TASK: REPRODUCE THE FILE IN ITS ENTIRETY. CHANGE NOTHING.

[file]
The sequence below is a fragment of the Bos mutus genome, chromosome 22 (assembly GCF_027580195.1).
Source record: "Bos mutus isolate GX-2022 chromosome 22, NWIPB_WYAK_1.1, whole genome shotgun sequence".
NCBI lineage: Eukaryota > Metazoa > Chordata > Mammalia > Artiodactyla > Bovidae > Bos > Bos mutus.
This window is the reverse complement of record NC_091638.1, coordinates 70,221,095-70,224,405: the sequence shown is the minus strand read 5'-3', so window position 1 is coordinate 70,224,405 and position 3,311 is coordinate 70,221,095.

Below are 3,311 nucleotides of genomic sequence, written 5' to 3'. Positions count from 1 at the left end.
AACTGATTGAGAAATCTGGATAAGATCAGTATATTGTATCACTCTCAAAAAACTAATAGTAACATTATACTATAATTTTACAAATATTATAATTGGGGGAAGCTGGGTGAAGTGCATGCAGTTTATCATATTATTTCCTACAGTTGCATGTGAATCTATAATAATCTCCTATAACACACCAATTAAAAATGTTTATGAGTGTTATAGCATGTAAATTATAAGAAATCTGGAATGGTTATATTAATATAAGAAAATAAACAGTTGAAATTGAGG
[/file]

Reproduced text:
The sequence below is a fragment of the Bos mutus genome, chromosome 22 (assembly GCF_027580195.1).
Source record: "Bos mutus isolate GX-2022 chromosome 22, NWIPB_WYAK_1.1, whole genome shotgun sequence".
NCBI lineage: Eukaryota > Metazoa > Chordata > Mammalia > Artiodactyla > Bovidae > Bos > Bos mutus.
This window is the reverse complement of record NC_091638.1, coordinates 70,221,095-70,224,405: the sequence shown is the minus strand read 5'-3', so window position 1 is coordinate 70,224,405 and position 3,311 is coordinate 70,221,095.

Below are 3,311 nucleotides of genomic sequence, written 5' to 3'. Positions count from 1 at the left end.
AACTGATTGAGAAATCTGGATAAGATCAGTATATTGTATCACTCTCAAAAAACTAATAGTAACATTATACTATAATTTTACAAATATTATAATTGGGGGAAGCTGGGTGAAGTGCATGCAGTTTATCATATTATTTCCTACAGTTGCATGTGAATCTATAATAATCTCCTATAACACACCAATTAAAAATGTTTATGAGTGTTATAGCATGTAAATTATAAGAAATCTGGAATGGTTATATTAATATAAGAAAATAAACAGTTGAAATTGAGG